By Charles Sercombe
City officials found a way to eliminate the city’s budget deficit and guess who’s going to be hit up?
Chances are, it will be you.
The city council recently agreed to a budget plan that largely balances the books on the backs of residents and those who just happen to be driving through town.
Here’s a breakdown on some of the proposed changes in the city’s budget:
The Income Tax Department is being tasked to increase income tax collections by almost $190,000.
Own a rental dwelling? Expect to pay more for inspections. Homeowners will also dish out more for garbage collection. In all, the budget plan expects to see almost $400,000 in rental inspections and garbage fees.
Better watch your driving. The Police Department is expected to bring in an extra $200,000 in traffic enforcement. Truck drivers also need to make sure the load they are hauling is within the legal weight limit because there will be a cop on patrol to weigh trucks.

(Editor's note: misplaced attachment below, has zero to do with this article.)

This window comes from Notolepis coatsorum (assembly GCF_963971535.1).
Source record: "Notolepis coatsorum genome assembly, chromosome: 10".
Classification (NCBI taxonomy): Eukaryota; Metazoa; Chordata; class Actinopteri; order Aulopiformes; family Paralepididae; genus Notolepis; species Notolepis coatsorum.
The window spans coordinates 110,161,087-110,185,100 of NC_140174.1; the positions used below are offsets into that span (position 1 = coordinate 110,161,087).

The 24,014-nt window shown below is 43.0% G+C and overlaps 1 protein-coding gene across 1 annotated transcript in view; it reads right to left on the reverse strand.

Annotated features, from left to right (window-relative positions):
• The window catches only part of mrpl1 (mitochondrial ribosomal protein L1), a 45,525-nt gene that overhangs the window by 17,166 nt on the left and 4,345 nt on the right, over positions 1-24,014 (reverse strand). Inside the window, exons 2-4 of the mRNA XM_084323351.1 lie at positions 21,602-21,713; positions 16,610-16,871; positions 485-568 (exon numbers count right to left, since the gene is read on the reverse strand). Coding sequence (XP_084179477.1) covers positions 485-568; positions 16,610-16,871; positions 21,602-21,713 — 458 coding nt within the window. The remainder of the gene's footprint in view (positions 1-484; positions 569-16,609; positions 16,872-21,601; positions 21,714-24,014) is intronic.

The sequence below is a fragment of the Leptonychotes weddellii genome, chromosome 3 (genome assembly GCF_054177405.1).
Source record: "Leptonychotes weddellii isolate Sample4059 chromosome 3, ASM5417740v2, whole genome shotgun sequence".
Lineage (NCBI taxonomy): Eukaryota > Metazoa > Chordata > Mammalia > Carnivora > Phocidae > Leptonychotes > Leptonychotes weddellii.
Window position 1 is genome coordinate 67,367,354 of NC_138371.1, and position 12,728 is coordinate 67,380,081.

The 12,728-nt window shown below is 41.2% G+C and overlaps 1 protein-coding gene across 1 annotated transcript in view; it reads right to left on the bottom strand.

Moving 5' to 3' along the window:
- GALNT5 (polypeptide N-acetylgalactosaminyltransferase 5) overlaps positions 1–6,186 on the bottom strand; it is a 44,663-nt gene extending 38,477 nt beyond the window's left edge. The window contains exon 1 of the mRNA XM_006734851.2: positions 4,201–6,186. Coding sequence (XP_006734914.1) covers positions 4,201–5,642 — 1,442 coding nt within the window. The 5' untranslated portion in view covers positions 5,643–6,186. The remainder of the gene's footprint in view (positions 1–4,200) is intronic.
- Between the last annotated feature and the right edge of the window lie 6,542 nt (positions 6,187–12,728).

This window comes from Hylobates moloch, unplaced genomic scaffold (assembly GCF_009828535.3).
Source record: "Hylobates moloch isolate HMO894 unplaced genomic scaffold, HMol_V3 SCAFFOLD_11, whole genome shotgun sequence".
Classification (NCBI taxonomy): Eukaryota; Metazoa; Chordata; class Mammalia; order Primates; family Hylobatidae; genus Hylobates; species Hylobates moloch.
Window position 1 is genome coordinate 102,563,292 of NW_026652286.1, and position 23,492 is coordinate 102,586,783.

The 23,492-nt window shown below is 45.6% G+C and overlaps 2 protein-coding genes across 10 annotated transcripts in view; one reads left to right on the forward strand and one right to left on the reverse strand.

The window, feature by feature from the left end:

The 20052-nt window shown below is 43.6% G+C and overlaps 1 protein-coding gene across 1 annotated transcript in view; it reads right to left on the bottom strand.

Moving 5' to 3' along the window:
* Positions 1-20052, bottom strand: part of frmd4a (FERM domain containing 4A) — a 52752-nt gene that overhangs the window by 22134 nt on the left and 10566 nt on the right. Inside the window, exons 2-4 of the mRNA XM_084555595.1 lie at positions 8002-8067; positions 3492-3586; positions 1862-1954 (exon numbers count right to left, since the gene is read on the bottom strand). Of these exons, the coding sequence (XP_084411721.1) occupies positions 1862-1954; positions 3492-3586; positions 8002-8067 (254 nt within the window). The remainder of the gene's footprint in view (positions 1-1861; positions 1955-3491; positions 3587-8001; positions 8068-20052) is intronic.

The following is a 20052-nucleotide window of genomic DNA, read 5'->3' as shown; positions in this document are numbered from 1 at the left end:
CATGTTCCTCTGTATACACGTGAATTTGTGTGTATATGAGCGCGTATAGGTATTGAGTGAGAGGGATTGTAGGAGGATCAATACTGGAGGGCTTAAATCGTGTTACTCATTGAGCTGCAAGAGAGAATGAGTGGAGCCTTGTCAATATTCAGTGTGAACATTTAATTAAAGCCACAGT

City officials were under the gun to approve a deficit elimination plan in order to apply for an emergency $3 million loan from the state. By next June or so it was predicted the city would have a $3.5 million budget deficit.
There was even a bigger fear that the city’s cash-on-hand would dry up and result in payless paydays for city employees and city vendors.
Acting City Manager Kyle Tertzag said he expects state officials to approve the plan and issue a loan.
“There’s no red flag I see preventing us from getting that loan,” he said.
The budget plan and the loan will keep the city afloat for about the next two years. By that time, city officials will have to come up with a permanent financial plan to avoid a budget deficit.
So far, the talk has been to reorganize the Fire Department by either combining it with the Police Department or cutting back full-time firefighters to a handful and relying on part-timers.